Planning for pet care after one dies is an area of estate planning that people often overlook. Sometimes, a family member will step up to take care of the pet. However, when family members are not willing or able to take on the responsibility of caring for a pet, the pet could end up in a shelter.
Fortunately, an estate-planning attorney will make sure that a strong estate plan contains adequate resources to provide for the pet. In Illinois, one can go about providing for a pet in two ways. However, both methods are not equal.
The first option is for the pet owner to make a bequest in a will to a family member providing resources to take care of the pet. While this method is easy because the bequest is usually part of the main will, it may not be in the best interest of the pet. Illinois wills usually have to go through probate, which can mean long delays before the funds are available for the pet care. Moreover, wills are open to challenges during probate, which may mean even longer delays.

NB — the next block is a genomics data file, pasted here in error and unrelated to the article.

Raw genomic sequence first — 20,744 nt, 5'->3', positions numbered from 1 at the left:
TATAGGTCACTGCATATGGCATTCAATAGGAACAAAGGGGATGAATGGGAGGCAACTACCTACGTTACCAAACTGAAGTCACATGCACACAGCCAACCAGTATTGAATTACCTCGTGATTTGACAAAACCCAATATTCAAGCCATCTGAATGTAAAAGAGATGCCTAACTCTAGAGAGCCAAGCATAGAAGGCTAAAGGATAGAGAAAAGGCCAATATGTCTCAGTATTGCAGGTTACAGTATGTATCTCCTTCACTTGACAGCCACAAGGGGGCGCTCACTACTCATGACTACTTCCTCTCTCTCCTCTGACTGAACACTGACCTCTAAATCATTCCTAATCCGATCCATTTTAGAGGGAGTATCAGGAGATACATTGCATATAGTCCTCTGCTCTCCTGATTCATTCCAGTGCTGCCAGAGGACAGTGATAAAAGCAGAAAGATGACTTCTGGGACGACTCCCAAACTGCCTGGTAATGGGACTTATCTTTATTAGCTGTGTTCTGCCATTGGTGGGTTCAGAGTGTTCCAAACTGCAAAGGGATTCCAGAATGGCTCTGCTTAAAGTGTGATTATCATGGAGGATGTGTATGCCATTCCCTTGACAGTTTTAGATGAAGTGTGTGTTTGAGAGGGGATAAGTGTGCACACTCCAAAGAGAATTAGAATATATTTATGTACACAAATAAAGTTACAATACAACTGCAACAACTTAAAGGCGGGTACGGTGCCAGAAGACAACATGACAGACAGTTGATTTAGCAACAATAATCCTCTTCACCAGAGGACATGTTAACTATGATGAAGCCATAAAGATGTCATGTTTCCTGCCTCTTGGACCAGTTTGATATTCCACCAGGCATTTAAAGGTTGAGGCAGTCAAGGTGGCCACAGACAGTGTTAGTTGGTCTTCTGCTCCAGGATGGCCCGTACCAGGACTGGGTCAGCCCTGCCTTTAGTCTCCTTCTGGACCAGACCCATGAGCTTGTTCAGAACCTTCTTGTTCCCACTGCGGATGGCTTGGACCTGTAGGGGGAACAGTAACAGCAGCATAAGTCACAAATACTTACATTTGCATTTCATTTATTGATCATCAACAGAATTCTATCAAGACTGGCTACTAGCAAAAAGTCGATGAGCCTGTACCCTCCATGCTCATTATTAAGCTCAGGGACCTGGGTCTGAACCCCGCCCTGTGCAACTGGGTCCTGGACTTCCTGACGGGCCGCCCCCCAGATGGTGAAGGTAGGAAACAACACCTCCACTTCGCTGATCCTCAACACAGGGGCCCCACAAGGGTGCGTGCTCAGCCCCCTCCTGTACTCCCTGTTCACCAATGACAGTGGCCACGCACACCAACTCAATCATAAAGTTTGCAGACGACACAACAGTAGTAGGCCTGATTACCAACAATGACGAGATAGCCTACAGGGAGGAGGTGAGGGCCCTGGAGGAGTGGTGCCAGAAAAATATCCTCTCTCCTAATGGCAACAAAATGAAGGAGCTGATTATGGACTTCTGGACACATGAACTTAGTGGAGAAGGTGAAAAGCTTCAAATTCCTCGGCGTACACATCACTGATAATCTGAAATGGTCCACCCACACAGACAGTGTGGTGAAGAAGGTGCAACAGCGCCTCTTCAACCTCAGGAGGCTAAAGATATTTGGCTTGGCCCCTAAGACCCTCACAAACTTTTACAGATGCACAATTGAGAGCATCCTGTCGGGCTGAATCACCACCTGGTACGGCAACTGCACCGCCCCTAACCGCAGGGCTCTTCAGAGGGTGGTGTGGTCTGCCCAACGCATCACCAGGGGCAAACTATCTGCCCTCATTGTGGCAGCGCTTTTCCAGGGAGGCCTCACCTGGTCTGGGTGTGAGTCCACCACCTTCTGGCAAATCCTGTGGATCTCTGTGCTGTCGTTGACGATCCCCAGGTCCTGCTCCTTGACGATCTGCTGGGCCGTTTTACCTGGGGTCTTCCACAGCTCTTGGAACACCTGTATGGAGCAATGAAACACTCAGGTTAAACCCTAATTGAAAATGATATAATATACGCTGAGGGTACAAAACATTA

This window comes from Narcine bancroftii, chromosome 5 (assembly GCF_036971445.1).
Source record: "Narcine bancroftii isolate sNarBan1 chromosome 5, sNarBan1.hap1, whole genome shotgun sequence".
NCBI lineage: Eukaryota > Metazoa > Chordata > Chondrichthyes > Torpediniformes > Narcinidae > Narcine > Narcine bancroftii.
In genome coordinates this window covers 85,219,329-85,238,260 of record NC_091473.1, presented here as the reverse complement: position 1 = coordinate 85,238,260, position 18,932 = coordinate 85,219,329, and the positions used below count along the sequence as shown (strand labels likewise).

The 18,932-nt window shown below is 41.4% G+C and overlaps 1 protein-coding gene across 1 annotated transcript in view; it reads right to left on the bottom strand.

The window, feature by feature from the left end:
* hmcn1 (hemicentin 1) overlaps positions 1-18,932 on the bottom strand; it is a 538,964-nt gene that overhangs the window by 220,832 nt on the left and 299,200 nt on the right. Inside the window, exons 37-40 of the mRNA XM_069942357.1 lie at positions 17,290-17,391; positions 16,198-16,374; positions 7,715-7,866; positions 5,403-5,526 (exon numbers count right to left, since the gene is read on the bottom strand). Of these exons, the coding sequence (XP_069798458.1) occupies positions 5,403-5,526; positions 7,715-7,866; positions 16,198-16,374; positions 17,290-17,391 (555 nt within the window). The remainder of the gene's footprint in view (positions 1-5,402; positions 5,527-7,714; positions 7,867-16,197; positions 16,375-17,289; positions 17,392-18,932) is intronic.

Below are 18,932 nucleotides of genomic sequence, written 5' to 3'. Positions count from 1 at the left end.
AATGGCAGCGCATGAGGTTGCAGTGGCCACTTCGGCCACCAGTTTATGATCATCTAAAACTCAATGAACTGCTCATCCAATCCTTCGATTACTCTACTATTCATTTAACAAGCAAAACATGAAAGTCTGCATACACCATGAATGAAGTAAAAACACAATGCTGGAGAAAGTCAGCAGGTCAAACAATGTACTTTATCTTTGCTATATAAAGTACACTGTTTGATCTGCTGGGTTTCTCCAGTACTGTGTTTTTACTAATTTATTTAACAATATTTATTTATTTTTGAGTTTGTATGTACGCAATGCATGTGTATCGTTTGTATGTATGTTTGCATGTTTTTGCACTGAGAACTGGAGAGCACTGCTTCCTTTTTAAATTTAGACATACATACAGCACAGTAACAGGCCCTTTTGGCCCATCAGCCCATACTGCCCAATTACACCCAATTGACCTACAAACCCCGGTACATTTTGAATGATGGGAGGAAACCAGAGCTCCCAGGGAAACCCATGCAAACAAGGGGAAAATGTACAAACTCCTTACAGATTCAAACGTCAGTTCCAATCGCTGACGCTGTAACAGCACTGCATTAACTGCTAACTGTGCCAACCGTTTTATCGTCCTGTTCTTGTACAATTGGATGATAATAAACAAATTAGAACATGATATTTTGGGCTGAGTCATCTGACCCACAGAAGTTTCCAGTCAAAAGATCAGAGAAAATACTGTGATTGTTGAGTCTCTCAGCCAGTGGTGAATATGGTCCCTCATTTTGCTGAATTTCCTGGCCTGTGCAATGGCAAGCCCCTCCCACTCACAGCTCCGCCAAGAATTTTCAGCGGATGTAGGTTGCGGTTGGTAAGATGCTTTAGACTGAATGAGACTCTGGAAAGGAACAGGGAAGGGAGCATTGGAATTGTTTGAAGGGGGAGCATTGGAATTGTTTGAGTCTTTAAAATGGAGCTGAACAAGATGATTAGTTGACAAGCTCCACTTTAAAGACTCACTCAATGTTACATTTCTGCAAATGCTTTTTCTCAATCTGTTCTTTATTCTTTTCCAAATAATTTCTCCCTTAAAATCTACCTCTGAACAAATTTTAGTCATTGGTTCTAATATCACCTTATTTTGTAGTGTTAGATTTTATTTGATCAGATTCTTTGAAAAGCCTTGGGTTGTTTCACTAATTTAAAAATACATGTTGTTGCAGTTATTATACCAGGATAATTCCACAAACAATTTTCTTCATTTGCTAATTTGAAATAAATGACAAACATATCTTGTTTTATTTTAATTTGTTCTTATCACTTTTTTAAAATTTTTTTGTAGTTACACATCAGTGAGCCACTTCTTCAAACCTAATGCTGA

Another way to provide for a pet is through a trust for domestic or pet animals. Illinois specifically allows these types of trusts, and allows courts to construe the governing instrument liberally to implement the transferor’s intent. Moreover, courts are able to consider extrinsic evidence in order to carry out the transferor’s intent in providing for their pet.
More importantly, these types of trusts do not go through probate, meaning that the funds are available immediately for the care of the pet. Moreover, the Illinois statute contains two additional important provisions. First, if there is no pet at the time of the death, any funds allocated to pet care in the trust would either follow the terms of the trust or estate plan, or if there are none, they’d go to the heirs of the grantor of the trust. Second, a court is able to reduce the funds in the trust if it determines that it substantially exceeds the amount needed for the pet care.
Planning for the care of a loved pet is very important to many people. If you have questions, please consult an Illinois estate planning attorney.